Today we sadly mark the passing of author Edain McCoy, who authored over twenty Llewellyn books (including Sabbats and A Witch's Guide to Faery Folk), and contributed to several of Llewellyn's calendars, almanacs, and datebooks.
Her knowledge will live on in her books and through the countless people she enlightened with her work.
Additional information can be found here and here.
Readers, please enjoy this guest blog post by Jason Mankey, author of The Witch's Book of Shadows, The Witch's Athame, and the new Transformative Witchcraft.
When people ask me what I do for a living, I generally reply with, "Write Pagan books and do some other Pagan stuff." When talking to people outside of the magickal community, this often leads to questions such as, "Just what is a Pagan?" I think we've mostly moved beyond people equating Paganism with the imagery of the 1980's Satanic Panic, though I'm not sure it will ever completely go away.
Today, when dealing with preconceived notions of Paganism I find that it generally falls into two camps. There are many who equate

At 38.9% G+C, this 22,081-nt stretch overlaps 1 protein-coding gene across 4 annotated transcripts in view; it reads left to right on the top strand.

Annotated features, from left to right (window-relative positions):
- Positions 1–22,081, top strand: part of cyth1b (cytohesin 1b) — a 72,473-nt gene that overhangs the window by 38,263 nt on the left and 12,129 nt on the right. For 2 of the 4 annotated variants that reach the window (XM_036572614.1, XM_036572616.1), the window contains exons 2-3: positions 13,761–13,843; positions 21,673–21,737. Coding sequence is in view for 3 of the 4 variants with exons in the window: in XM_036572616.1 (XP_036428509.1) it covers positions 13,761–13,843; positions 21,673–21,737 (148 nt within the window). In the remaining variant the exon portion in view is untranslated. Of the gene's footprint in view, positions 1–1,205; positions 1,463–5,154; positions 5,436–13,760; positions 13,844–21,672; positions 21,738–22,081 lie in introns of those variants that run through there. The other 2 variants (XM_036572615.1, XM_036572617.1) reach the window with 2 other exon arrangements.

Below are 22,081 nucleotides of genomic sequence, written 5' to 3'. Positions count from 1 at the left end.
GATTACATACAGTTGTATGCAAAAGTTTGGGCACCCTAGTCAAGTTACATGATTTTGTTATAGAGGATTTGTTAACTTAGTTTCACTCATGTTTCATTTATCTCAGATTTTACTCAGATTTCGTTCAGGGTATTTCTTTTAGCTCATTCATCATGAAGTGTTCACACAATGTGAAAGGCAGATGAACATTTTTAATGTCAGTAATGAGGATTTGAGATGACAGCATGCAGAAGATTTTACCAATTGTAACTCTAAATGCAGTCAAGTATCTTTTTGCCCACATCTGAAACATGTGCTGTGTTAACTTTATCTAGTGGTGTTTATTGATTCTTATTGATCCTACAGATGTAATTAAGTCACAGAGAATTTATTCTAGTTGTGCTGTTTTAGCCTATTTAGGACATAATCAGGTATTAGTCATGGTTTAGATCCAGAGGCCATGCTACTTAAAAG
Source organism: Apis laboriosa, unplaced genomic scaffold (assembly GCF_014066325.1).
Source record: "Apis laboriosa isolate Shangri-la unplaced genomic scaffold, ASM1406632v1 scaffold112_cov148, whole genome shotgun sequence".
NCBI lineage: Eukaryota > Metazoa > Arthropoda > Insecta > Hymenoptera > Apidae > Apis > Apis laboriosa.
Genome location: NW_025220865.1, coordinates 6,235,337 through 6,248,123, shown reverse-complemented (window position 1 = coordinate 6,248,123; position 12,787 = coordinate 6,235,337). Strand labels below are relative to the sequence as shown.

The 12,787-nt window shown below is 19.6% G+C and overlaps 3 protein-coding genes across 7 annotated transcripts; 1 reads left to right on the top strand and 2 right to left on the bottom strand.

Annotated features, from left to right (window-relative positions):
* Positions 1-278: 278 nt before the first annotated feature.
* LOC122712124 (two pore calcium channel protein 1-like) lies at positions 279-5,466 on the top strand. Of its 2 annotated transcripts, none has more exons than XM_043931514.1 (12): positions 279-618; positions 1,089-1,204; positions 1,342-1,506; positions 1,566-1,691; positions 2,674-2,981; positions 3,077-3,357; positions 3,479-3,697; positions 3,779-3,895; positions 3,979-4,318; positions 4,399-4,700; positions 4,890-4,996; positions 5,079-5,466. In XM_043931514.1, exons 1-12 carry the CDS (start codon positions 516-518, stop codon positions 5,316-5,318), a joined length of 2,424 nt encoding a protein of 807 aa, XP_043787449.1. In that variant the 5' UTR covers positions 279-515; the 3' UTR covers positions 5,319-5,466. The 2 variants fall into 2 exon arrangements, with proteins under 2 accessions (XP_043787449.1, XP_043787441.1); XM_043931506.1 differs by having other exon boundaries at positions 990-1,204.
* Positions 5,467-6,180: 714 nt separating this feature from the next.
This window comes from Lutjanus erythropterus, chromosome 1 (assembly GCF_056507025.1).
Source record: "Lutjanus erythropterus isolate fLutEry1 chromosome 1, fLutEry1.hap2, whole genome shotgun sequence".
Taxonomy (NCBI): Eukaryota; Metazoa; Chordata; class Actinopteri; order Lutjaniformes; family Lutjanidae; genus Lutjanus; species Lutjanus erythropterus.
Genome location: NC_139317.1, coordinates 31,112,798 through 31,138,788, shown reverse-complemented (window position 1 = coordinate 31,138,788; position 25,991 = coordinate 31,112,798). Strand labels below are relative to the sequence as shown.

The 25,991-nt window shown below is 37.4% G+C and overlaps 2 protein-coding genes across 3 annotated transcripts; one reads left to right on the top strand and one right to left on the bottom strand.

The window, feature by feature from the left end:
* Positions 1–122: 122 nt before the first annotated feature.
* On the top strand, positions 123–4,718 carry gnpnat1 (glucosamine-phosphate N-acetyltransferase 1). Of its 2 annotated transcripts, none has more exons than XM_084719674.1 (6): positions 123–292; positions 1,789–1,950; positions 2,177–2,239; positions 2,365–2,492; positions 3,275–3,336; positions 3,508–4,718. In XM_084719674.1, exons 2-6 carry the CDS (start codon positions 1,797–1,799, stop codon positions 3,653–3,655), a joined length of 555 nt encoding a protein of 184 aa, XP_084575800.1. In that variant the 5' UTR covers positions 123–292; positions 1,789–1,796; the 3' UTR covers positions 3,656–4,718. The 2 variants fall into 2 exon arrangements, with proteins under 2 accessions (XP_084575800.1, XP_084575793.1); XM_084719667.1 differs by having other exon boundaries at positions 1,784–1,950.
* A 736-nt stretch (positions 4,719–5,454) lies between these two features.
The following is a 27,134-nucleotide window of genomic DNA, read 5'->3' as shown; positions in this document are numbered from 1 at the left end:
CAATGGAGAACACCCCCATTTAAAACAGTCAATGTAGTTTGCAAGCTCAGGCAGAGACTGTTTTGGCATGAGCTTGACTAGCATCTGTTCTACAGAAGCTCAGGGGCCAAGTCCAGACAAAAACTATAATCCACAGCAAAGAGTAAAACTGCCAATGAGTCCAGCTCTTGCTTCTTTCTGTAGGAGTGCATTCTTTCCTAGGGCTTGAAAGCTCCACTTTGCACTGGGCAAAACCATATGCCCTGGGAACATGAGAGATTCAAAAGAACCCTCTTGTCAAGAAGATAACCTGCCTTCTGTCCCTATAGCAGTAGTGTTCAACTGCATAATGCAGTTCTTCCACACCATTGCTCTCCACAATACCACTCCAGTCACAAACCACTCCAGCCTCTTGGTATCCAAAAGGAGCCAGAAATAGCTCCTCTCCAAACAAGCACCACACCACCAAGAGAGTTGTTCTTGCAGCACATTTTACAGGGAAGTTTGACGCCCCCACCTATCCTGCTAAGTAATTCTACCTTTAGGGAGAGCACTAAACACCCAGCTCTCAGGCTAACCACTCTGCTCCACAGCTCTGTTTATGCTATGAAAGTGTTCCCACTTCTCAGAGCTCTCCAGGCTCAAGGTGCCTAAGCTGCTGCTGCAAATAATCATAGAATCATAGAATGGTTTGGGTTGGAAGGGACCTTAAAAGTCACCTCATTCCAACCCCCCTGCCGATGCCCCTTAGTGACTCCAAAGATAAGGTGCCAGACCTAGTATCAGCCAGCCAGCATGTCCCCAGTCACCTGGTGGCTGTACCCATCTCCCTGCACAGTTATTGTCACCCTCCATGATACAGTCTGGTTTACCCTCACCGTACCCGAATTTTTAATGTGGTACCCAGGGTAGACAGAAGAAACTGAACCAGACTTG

It is with deep sorrow that we share the news of the passing of DJ Conway. DJ crossed over last week after a brief illness.
DJ authored more than 35 books and helped create several tarot decks—the majority with Llewellyn. She wrote on Paganism, Wicca, Druidry, Shamanism, and even some fiction. Most of her earliest books remain in print to this day (including her first book, Celtic Magic). Carl Llewellyn Weschcke was proud to have published her books and spoke of her fondly because she was an important voice in the community. Like Carl, DJ spent her time reading, researching, and writing. She is respected for her knowledge and as a teacher.
DJ's work was also innovative and
Readers, please enjoy this guest blog post by Laura Tempest Zakroff, author of The Witch's Cauldron, Sigil Witchery, and the new Weave the Liminal.
For quite a few Witches, studying or working in a formal tradition or other kind of group is just not in the cards. Maybe there are none in the area, or if there are, it's not a good match in terms of personality or accessibility. So instead, they walk a solitary path, learning from books and personal experiences. There is absolutely nothing wrong with this approach at all!
Yet figuring Witchcraft out on your own can sometimes lead to a feeling of lacking in "officialness." There is a sense of validation that comes with having the title